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Heartbreaking news: China’s divorce rate jumps 13pc as more choose to untie the knot

About 3.5 million couples filed for divorce last year, with a fifth taking their case to the courts

PUBLISHED : Wednesday, 18 June, 2014, 1:36pm
UPDATED : Monday, 23 June, 2014, 5:56pm
 

The mainland’s divorce rate has risen by almost 13 per cent, with 3.5 million couples filing for divorce last year, the Ministry of Civil Affairs said.

In its 2013 Social Service Development Statistical Bulletin released on Tuesday, the ministry said the divorce rate on the mainland – which has been steadily rising over the past decade – had gone up 12.8 per cent last year compared with 2012.

Data from the bulletin showed that civil affairs departments and marriage registration institutions across the mainland prepared legal documents to end the marriages of about 3.5 million couples last year.

More than 2.8 million of the couples – about 80 per cent – applied for their divorce in civil affairs departments while the remaining 685,000 took their divorce to the courts.

Separately, on marriages, the bulletin revealed that 13.5 million couples were married last year. The newlyweds were mostly aged in their mid to late 20s.

Sexologist Li Yinhe said that based on the number of couples who got married and divorced last year, the mainland’s marriage dissolution rate was as high as 27 per cent. It was only about 2 per cent in the 1970s and 14 per cent in the ’90s, she said.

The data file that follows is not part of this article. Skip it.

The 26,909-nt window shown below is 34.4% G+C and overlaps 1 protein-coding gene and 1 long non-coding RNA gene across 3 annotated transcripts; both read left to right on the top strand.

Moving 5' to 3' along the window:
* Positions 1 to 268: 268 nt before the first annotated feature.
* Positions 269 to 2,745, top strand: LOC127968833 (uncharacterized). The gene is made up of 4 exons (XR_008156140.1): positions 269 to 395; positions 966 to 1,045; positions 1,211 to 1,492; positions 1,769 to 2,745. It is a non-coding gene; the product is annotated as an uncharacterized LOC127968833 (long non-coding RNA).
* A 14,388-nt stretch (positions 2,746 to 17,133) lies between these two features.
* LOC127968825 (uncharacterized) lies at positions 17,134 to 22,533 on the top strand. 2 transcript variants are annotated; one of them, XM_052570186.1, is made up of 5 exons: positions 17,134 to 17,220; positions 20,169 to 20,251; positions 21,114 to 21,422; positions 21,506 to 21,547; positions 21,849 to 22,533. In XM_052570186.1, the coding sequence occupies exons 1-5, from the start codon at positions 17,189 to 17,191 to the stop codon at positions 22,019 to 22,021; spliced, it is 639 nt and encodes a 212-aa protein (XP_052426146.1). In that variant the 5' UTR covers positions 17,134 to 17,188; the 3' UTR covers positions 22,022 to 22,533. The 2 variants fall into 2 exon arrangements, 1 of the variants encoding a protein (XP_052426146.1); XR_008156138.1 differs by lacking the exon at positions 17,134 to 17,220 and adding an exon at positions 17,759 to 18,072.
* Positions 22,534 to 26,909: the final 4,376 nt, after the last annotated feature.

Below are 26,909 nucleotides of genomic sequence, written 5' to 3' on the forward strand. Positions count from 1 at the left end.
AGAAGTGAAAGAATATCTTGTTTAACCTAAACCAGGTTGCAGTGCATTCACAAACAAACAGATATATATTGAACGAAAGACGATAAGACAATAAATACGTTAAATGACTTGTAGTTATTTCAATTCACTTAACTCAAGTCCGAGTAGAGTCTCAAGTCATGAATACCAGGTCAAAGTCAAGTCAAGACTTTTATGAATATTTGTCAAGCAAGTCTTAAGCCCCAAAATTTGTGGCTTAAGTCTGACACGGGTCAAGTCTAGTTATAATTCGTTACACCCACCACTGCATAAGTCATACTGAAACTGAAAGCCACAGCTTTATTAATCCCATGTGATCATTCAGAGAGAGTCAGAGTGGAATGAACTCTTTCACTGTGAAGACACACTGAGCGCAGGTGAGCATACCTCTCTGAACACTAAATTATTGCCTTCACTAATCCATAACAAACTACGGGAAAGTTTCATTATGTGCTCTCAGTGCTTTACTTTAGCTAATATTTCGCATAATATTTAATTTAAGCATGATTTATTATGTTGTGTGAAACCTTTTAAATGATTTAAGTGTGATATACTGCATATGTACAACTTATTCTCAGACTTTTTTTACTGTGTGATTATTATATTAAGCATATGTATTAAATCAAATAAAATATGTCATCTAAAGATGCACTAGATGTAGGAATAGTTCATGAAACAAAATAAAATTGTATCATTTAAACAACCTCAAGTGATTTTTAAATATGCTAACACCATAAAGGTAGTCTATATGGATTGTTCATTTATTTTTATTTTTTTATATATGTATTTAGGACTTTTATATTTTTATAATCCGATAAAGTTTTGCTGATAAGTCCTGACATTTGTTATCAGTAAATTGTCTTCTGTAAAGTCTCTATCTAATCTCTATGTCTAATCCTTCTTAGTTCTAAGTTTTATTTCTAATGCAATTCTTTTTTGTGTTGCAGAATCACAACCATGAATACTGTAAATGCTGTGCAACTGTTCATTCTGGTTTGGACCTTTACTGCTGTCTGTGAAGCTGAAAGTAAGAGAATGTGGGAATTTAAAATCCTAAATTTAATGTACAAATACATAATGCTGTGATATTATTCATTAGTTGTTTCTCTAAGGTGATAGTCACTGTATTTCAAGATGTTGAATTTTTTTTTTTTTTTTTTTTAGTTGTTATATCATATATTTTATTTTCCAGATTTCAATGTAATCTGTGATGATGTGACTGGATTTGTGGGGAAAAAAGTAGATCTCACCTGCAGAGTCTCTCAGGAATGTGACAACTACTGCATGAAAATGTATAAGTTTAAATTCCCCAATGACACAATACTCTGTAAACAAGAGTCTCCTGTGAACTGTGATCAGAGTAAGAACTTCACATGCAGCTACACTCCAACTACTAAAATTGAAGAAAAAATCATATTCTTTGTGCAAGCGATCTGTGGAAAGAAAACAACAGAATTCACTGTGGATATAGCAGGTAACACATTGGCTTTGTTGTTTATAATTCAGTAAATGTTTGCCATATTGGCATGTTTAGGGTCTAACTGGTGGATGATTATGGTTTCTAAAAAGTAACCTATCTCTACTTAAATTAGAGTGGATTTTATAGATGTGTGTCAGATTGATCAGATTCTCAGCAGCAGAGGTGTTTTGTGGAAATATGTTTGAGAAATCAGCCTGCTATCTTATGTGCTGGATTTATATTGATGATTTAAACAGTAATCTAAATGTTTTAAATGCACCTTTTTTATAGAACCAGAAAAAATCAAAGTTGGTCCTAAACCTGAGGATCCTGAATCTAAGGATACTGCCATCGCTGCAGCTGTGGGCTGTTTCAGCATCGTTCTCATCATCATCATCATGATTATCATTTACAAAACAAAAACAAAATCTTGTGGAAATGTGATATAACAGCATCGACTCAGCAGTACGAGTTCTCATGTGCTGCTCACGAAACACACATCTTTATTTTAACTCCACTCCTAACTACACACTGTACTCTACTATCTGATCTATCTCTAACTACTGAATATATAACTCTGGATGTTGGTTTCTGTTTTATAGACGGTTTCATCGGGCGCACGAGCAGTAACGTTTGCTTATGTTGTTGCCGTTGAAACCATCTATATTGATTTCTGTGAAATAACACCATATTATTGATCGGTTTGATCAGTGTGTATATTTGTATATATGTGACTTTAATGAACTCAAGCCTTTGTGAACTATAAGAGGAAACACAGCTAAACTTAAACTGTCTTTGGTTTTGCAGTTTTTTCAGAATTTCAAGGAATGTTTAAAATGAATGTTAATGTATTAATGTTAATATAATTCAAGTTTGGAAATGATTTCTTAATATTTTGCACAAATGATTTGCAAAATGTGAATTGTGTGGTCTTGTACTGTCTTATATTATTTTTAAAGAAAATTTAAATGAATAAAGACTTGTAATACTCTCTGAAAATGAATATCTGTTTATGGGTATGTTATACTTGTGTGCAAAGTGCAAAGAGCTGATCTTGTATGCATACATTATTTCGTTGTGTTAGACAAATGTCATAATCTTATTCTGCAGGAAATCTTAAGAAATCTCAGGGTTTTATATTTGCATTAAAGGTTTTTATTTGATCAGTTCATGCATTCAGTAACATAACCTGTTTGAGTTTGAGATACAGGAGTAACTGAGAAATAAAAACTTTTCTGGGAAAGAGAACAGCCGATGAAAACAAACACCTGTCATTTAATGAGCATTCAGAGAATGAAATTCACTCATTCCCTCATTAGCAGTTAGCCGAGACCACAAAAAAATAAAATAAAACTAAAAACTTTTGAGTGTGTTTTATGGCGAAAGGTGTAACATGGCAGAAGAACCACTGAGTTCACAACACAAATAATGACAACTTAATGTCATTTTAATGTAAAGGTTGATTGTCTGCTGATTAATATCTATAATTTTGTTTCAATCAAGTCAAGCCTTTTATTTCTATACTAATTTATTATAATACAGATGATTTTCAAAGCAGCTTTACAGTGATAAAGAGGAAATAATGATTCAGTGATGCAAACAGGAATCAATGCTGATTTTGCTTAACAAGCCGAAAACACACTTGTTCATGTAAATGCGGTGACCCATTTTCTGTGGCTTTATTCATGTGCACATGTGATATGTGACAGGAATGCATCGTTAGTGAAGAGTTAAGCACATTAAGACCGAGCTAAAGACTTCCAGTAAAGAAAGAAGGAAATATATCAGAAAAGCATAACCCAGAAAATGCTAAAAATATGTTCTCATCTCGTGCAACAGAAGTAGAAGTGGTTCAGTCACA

The rate of divorce refers to the number of divorces occurring among the whole population, while the marriage dissolution rate refers to the number of divorces occuring among married people.

“Research shows that divorce rates rise with modernisation. What happened in China is a good example,” she said.

Li said rural people were less tolerant of divorce, which was often seen as a scandal. Many women were forced to remain in a broken-down marriage in order not to sully their families’ reputation, she said.

People in urban societies, in contrast, faced less backlash if they chose to end their marriage. Women these days were also more likely to be able to support themselves rather than having to depend on their husbands.

But Li said that even given the rate at which marriages were dissolving in China, it was still lower than that in other countries, such as the United States. In the US, one out of every two marriages end in a divorce, she said.

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